Commentators have claimed that the film is over-the-top in some of the severe levels of misery it portrays. But again, at Just for Kids we have numerous examples of the extreme difficulties clients face as a result of failings in the benefits system, such as Maxine. When Maxine was a child she was physically and emotionally abused by her mother. She is now 21 and suffers from post-traumatic stress disorder as a result of years of abuse. Her PTSD manifests itself in severe anxiety and depression, and regular panic attacks, fainting and incontinence. Maxine is socially isolated and during her depressive phases she is unable to leave her room for several weeks at a time. She receives ESA and Personal Independence Payment (PIP). When I started working with Maxine, her ESA had suddenly been stopped without warning. When I called the DWP on her behalf to ask what had happened, I was told that her account had been closed and she needed to make a fresh application. When I asked why, I was told I’d get a call back from the benefits centre who could explain – I never did.

Maxine duly put in a fresh claim, which took weeks to be processed. During that time, Maxine slowly ran out of money. Her condition means that she needs to buy incontinence pads (not available on the NHS) and take minicabs to her mental health appointments, as she finds public transport so overwhelming. She also goes through depressive phases where she binge eats to try and deaden some of the intense emotional pain she is feeling. These effects of her condition come with a financial cost. Without her ESA payment coming in, her money ran out and her anxiety rose. She told me she felt panicked and frightened. She had no money for food and her incontinence pads were running out. I made several calls to the DWP on her behalf to try and hurry the process, but to no avail. In the end, Just for Kids Law had to provide foodbank vouchers and I applied for an emergency crisis loan from the local borough, who thankfully provided a one-off payment. A week later, Maxine’s ESA came through. It took several more phone calls to get an answer on why her claim had been stopped: a form hadn’t been returned to the DWP – as it turned out, it had been sent to the wrong address.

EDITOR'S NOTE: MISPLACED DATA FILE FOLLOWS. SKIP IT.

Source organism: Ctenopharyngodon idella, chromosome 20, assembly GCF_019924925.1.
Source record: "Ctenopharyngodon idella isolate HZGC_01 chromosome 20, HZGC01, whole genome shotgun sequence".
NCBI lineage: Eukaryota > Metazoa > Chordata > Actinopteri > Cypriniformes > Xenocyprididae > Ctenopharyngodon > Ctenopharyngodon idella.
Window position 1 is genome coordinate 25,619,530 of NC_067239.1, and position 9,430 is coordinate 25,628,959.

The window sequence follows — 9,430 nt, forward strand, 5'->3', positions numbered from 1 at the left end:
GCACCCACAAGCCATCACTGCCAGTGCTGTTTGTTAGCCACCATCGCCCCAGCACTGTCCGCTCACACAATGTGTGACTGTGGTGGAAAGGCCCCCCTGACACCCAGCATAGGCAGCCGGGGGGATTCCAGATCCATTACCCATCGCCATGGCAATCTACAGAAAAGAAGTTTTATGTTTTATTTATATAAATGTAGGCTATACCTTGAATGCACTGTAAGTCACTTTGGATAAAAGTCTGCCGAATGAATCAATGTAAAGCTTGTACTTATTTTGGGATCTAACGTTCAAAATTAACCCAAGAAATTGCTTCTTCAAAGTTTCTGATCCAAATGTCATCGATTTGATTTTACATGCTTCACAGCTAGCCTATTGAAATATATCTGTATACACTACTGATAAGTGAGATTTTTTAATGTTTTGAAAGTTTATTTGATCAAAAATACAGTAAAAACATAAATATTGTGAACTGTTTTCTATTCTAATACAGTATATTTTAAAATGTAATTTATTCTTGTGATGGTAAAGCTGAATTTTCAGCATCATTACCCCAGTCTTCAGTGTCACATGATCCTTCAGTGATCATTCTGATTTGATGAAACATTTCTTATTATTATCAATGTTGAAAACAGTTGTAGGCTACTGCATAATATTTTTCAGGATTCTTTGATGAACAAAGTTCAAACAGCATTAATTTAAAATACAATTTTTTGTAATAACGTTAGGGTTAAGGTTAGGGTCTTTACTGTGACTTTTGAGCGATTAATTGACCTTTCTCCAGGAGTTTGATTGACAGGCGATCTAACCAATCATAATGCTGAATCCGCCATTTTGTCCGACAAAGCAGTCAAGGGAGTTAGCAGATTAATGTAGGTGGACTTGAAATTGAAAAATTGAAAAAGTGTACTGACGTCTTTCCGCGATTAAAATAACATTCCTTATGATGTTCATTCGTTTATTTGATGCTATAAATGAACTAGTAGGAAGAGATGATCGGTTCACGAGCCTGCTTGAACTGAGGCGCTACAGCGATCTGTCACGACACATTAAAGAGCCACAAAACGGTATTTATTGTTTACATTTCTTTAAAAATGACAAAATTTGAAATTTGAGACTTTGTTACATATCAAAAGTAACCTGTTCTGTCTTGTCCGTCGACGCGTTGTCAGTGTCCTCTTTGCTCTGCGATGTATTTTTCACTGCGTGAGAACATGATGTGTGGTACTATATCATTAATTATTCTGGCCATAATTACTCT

There are numerous other examples from Ken Loach’s film which ring true for anyone working in this field, from the insecure minimum wage work young people have to resort to, to the long months some homeless clients spend in cramped B&B accommodation.

The clients I have described are young and they are vulnerable. Many have little or no family support and a background of disadvantage, often compounded by mental health difficulties. They are then expected to navigate a system which leaves even experienced, educated professionals like me and my colleagues confused and exasperated. At the same time, they are treated by that system as tiresome and undeserving. At Just for Kids Law we try to give them back that voice. We support young people as they pick their way through obstacles to access what is ultimately their entitlement as citizens. But our work is limited and for everyone we help – with phone calls, letters, support at tribunals, and signposting to expert advice and representation – there are many more young people having to struggle alone.

Rosie Eatwell-White is a youth advocate at Just for Kids Law